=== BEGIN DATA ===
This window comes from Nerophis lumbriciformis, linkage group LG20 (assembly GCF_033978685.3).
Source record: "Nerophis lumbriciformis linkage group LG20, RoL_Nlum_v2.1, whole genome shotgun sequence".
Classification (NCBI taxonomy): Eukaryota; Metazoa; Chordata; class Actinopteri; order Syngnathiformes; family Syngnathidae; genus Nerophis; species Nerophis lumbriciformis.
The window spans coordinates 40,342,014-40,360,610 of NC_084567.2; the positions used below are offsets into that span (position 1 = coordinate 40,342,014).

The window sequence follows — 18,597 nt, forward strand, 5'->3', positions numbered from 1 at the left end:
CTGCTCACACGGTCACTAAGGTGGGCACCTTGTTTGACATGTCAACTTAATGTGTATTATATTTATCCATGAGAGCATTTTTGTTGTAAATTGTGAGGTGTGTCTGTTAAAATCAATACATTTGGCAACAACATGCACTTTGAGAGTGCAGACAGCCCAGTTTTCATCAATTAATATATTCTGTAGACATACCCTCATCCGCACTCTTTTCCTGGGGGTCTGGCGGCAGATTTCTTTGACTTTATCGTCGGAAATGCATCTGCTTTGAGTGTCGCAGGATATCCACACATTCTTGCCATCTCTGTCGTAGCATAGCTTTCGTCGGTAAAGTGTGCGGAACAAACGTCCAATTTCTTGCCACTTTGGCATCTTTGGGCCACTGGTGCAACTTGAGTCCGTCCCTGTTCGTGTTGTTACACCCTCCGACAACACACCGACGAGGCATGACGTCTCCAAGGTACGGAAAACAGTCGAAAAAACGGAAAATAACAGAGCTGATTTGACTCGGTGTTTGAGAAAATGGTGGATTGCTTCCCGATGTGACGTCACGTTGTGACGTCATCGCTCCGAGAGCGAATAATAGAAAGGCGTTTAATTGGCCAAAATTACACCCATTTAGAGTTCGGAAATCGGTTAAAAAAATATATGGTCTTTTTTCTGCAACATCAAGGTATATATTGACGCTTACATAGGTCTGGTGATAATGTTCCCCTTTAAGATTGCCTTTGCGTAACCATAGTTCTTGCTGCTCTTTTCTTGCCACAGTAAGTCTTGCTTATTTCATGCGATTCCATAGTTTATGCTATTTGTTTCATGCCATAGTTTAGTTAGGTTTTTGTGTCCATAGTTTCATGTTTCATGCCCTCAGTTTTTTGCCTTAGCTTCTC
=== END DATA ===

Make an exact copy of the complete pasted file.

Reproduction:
This window comes from Nerophis lumbriciformis, linkage group LG20 (assembly GCF_033978685.3).
Source record: "Nerophis lumbriciformis linkage group LG20, RoL_Nlum_v2.1, whole genome shotgun sequence".
Classification (NCBI taxonomy): Eukaryota; Metazoa; Chordata; class Actinopteri; order Syngnathiformes; family Syngnathidae; genus Nerophis; species Nerophis lumbriciformis.
The window spans coordinates 40,342,014-40,360,610 of NC_084567.2; the positions used below are offsets into that span (position 1 = coordinate 40,342,014).

The window sequence follows — 18,597 nt, forward strand, 5'->3', positions numbered from 1 at the left end:
CTGCTCACACGGTCACTAAGGTGGGCACCTTGTTTGACATGTCAACTTAATGTGTATTATATTTATCCATGAGAGCATTTTTGTTGTAAATTGTGAGGTGTGTCTGTTAAAATCAATACATTTGGCAACAACATGCACTTTGAGAGTGCAGACAGCCCAGTTTTCATCAATTAATATATTCTGTAGACATACCCTCATCCGCACTCTTTTCCTGGGGGTCTGGCGGCAGATTTCTTTGACTTTATCGTCGGAAATGCATCTGCTTTGAGTGTCGCAGGATATCCACACATTCTTGCCATCTCTGTCGTAGCATAGCTTTCGTCGGTAAAGTGTGCGGAACAAACGTCCAATTTCTTGCCACTTTGGCATCTTTGGGCCACTGGTGCAACTTGAGTCCGTCCCTGTTCGTGTTGTTACACCCTCCGACAACACACCGACGAGGCATGACGTCTCCAAGGTACGGAAAACAGTCGAAAAAACGGAAAATAACAGAGCTGATTTGACTCGGTGTTTGAGAAAATGGTGGATTGCTTCCCGATGTGACGTCACGTTGTGACGTCATCGCTCCGAGAGCGAATAATAGAAAGGCGTTTAATTGGCCAAAATTACACCCATTTAGAGTTCGGAAATCGGTTAAAAAAATATATGGTCTTTTTTCTGCAACATCAAGGTATATATTGACGCTTACATAGGTCTGGTGATAATGTTCCCCTTTAAGATTGCCTTTGCGTAACCATAGTTCTTGCTGCTCTTTTCTTGCCACAGTAAGTCTTGCTTATTTCATGCGATTCCATAGTTTATGCTATTTGTTTCATGCCATAGTTTAGTTAGGTTTTTGTGTCCATAGTTTCATGTTTCATGCCCTCAGTTTTTTGCCTTAGCTTCTC